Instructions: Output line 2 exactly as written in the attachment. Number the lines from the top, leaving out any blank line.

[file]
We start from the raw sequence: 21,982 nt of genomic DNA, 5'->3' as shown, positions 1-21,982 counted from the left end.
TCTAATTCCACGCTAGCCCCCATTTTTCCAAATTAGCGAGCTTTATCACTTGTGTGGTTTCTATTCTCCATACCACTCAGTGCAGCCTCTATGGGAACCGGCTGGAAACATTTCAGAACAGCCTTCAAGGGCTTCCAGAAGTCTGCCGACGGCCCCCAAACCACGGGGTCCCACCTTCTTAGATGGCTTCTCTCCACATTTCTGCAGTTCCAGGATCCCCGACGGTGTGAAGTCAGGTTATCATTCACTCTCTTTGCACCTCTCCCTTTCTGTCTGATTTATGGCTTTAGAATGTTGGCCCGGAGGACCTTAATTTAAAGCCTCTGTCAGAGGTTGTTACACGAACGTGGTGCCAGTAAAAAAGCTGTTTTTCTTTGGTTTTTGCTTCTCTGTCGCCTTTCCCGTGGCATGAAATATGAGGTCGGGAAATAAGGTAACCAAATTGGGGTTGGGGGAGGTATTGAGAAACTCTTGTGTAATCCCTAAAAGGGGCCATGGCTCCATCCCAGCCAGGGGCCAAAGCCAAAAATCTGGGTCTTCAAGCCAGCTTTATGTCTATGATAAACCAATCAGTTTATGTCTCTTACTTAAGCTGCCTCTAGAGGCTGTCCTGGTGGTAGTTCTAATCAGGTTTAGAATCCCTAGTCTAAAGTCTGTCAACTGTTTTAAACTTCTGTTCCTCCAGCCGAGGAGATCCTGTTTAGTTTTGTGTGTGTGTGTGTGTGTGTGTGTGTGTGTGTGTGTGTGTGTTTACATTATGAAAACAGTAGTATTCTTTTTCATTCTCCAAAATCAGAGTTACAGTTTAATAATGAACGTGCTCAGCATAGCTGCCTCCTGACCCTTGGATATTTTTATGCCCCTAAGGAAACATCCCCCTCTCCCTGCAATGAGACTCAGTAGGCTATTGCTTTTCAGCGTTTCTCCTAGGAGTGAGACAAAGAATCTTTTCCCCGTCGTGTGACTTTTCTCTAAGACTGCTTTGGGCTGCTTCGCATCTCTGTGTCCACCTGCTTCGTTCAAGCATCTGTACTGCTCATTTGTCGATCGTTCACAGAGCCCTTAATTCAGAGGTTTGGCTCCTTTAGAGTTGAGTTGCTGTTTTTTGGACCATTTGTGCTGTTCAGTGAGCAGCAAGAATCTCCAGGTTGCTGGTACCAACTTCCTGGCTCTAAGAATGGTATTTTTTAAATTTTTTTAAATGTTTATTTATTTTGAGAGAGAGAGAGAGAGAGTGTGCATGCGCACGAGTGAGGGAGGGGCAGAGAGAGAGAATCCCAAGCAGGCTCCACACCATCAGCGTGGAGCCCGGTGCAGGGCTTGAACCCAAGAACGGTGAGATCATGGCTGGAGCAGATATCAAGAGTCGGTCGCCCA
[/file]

TCTAATTCCACGCTAGCCCCCATTTTTCCAAATTAGCGAGCTTTATCACTTGTGTGGTTTCTATTCTCCATACCACTCAGTGCAGCCTCTATGGGAACCGGCTGGAAACATTTCAGAACAGCCTTCAAGGGCTTCCAGAAGTCTGCCGACGGCCCCCAAACCACGGGGTCCCACCTTCTTAGATGGCTTCTCTCCACATTTCTGCAGTTCCAGGATCCCCGACGGTGTGAAGTCAGGTTATCATTCACTCTCTTTGCACCTCTCCCTTTCTGTCTGATTTATGGCTTTAGAATGTTGGCCCGGAGGACCTTAATTTAAAGCCTCTGTCAGAGGTTGTTACACGAACGTGGTGCCAGTAAAAAAGCTGTTTTTCTTTGGTTTTTGCTTCTCTGTCGCCTTTCCCGTGGCATGAAATATGAGGTCGGGAAATAAGGTAACCAAATTGGGGTTGGGGGAGGTATTGAGAAACTCTTGTGTAATCCCTAAAAGGGGCCATGGCTCCATCCCAGCCAGGGGCCAAAGCCAAAAATCTGGGTCTTCAAGCCAGCTTTATGTCTATGATAAACCAATCAGTTTATGTCTCTTACTTAAGCTGCCTCTAGAGGCTGTCCTGGTGGTAGTTCTAATCAGGTTTAGAATCCCTAGTCTAAAGTCTGTCAACTGTTTTAAACTTCTGTTCCTCCAGCCGAGGAGATCCTGTTTAGTTTTGTGTGTGTGTGTGTGTGTGTGTGTGTGTGTGTGTGTGTGTGTTTACATTATGAAAACAGTAGTATTCTTTTTCATTCTCCAAAATCAGAGTTACAGTTTAATAATGAACGTGCTCAGCATAGCTGCCTCCTGACCCTTGGATATTTTTATGCCCCTAAGGAAACATCCCCCTCTCCCTGCAATGAGACTCAGTAGGCTATTGCTTTTCAGCGTTTCTCCTAGGAGTGAGACAAAGAATCTTTTCCCCGTCGTGTGACTTTTCTCTAAGACTGCTTTGGGCTGCTTCGCATCTCTGTGTCCACCTGCTTCGTTCAAGCATCTGTACTGCTCATTTGTCGATCGTTCACAGAGCCCTTAATTCAGAGGTTTGGCTCCTTTAGAGTTGAGTTGCTGTTTTTTGGACCATTTGTGCTGTTCAGTGAGCAGCAAGAATCTCCAGGTTGCTGGTACCAACTTCCTGGCTCTAAGAATGGTATTTTTTAAATTTTTTTAAATGTTTATTTATTTTGAGAGAGAGAGAGAGAGAGTGTGCATGCGCACGAGTGAGGGAGGGGCAGAGAGAGAGAATCCCAAGCAGGCTCCACACCATCAGCGTGGAGCCCGGTGCAGGGCTTGAACCCAAGAACGGTGAGATCATGGCTGGAGCAGATATCAAGAGTCGGTCGCCCA